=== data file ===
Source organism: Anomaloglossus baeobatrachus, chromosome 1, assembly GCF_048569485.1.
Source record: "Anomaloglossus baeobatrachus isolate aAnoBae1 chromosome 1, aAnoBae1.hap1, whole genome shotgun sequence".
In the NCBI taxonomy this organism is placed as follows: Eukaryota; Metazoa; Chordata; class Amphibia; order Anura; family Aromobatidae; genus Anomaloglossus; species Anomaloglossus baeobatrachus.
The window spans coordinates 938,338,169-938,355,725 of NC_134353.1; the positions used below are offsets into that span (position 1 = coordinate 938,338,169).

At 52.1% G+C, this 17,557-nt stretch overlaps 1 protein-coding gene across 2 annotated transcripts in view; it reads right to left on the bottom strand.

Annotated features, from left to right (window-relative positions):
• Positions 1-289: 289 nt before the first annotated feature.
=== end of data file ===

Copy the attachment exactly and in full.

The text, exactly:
Source organism: Anomaloglossus baeobatrachus, chromosome 1, assembly GCF_048569485.1.
Source record: "Anomaloglossus baeobatrachus isolate aAnoBae1 chromosome 1, aAnoBae1.hap1, whole genome shotgun sequence".
In the NCBI taxonomy this organism is placed as follows: Eukaryota; Metazoa; Chordata; class Amphibia; order Anura; family Aromobatidae; genus Anomaloglossus; species Anomaloglossus baeobatrachus.
The window spans coordinates 938,338,169-938,355,725 of NC_134353.1; the positions used below are offsets into that span (position 1 = coordinate 938,338,169).

At 52.1% G+C, this 17,557-nt stretch overlaps 1 protein-coding gene across 2 annotated transcripts in view; it reads right to left on the bottom strand.

Annotated features, from left to right (window-relative positions):
• Positions 1-289: 289 nt before the first annotated feature.